In a previous article, I showed how we can build a wide block cipher by using a Feistel network. We know that we need two read passes plus one write pass over the block to achieve a secure, general wide block cipher. But can we still achieve meaningful security by stripping away rounds and imposing limitations on the input and/or output? When framed a certain way, it becomes evident that Feistel networks can actually lead to a range of cryptographic modes, each with unique properties.

The overall flow of this article is as follows. First, we begin with the most general Feistel mode, which is WBC (wide block cipher). Then, we strip away every combination of outer round and analyze what we end up with. Below is a diagram that relates all of the modes together.

As discussed prior, a wide block cipher can be constructed as follows:

As long as we abide by the minimum length constraints, we achieve a general wide block cipher. Regardless of how we balance P_{L} and P_{R}, this mode requires two read passes plus one write pass over the data.

When stripping away the first round of WBC mode, we must require that C behaves as if it were a pseudorandom function of P.

RIV mode is a special case of this model and satisfies the PRF constraint by requiring P_{R} to be redundant and disallowing RUP on P_{R}.

Another way to satisfy the constraint is to require (K,W,P_{L}) to be a nonce and require redundancy in P_{L}. By keeping P_{L} short, it performs only one read pass plus one write pass over the data and allows for early rejection. One interesting observation is that its encipher oracle is isomorphic to the decipher oracle of WBCn, and vice versa.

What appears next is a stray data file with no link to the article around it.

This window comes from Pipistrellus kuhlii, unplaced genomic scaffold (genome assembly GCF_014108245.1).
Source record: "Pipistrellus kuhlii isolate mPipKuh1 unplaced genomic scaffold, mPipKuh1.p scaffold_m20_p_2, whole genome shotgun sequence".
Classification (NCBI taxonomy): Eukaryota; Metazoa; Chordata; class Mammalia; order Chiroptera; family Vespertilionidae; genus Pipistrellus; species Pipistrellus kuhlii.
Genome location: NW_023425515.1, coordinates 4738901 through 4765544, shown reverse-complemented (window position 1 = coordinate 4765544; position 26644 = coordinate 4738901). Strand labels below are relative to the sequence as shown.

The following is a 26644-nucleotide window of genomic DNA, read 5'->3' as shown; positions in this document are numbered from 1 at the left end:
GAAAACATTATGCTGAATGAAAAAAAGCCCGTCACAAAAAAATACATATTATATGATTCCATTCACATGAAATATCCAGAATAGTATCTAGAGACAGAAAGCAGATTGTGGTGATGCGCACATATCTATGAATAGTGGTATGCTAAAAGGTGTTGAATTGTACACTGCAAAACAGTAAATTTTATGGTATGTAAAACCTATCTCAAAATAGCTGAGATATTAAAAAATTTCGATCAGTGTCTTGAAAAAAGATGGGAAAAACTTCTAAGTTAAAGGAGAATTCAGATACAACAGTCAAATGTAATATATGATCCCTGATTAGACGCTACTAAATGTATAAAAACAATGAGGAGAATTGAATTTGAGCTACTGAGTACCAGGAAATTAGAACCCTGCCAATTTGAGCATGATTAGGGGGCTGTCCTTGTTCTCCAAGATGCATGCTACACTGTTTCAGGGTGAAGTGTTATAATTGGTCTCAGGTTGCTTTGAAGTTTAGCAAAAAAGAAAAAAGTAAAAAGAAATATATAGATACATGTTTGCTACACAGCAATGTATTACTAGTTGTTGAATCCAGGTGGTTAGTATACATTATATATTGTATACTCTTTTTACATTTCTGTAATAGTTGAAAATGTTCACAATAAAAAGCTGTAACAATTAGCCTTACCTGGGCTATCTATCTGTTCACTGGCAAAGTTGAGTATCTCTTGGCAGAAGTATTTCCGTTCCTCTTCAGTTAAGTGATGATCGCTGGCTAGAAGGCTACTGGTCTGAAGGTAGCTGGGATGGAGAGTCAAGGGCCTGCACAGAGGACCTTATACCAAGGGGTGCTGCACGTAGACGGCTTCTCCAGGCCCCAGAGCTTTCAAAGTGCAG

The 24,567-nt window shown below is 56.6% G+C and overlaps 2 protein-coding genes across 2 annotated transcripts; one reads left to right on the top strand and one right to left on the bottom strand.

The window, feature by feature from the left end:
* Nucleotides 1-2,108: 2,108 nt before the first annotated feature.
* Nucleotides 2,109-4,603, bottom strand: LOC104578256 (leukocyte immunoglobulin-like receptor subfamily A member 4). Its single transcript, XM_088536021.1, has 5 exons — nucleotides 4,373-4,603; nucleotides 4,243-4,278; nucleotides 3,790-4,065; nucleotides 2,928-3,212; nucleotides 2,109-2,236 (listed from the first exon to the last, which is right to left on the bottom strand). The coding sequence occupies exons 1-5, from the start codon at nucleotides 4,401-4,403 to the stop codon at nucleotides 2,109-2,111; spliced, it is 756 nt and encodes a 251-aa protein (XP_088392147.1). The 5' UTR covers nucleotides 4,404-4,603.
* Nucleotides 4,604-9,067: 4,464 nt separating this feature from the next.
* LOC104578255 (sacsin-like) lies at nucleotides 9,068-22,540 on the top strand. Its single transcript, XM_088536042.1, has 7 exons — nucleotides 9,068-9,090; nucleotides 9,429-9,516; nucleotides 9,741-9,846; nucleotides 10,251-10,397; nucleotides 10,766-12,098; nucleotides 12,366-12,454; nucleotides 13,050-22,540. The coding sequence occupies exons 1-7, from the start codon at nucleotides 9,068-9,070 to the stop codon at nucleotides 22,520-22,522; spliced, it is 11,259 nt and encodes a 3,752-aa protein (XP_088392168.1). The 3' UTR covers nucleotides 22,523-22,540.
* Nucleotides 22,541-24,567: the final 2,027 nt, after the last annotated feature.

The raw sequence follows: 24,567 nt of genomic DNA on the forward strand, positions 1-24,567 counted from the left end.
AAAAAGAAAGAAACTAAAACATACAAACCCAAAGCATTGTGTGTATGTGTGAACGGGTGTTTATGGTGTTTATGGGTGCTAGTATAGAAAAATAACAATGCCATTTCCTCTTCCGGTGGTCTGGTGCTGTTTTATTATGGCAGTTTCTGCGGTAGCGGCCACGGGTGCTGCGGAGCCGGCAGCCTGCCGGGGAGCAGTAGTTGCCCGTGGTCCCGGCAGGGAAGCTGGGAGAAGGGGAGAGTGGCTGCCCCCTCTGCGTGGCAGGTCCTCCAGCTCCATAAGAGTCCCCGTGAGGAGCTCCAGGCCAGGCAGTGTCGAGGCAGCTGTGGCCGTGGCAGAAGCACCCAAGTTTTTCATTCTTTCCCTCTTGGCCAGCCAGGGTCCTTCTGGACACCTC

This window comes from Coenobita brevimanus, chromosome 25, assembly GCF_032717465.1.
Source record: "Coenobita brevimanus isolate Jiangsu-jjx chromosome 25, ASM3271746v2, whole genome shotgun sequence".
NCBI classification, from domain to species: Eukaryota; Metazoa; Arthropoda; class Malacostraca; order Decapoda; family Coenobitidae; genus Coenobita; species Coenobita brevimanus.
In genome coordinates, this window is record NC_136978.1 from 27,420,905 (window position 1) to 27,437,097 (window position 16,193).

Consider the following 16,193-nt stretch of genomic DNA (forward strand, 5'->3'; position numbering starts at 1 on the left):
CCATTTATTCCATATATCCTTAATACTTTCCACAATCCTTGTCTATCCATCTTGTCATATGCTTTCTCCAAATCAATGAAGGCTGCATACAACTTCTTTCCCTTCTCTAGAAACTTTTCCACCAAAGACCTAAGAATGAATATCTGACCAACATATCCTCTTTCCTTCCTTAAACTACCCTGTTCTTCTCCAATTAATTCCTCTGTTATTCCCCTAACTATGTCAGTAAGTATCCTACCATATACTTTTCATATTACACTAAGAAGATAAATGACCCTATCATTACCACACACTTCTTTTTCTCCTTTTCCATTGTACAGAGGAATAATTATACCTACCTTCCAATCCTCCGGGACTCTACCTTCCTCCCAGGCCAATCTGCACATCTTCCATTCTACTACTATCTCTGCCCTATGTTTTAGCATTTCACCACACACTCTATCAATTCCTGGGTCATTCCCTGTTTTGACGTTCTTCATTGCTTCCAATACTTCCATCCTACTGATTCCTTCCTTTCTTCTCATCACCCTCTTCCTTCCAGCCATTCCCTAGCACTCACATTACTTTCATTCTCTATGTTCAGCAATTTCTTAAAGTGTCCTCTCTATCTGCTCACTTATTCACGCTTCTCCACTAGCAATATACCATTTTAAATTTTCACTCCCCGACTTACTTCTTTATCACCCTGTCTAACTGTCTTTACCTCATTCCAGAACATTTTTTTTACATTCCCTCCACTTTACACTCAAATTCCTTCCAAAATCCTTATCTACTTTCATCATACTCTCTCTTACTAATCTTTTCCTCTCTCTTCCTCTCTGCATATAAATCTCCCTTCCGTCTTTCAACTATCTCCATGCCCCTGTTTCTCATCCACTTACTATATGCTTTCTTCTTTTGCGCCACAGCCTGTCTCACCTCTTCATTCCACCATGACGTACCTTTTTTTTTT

When stripping away the last round of WBC mode, we must require that P behaves as if it were a pseudorandom function of C.

One way to satisfy the constraint is to require redundancy in P_{R} and disallow RUP. By keeping P_{R} short, it performs only one read pass plus one write pass over the data.

When stripping away both the first and last rounds of WBC mode, we must require that C behaves as if it were a pseudorandom function of P, and that P behaves as if it were a pseudorandom function of C.

At first glance, the PRF constraints may seem unreasonable given that we only have two rounds to work with. Remarkably, there are a number of practical ways of satisfying the constraints. SIV mode is a special case of this model and satisfies the PRF constraints by requiring P_{R} to be redundant and disallowing RUP.

Another way to satisfy the constraints is to require (K,W,P_{L}) to be a nonce, require redundancy in P_{R} and disallow RUP. By keeping P_{L} short, it performs only one read pass plus one write pass over the data and allows for early rejection.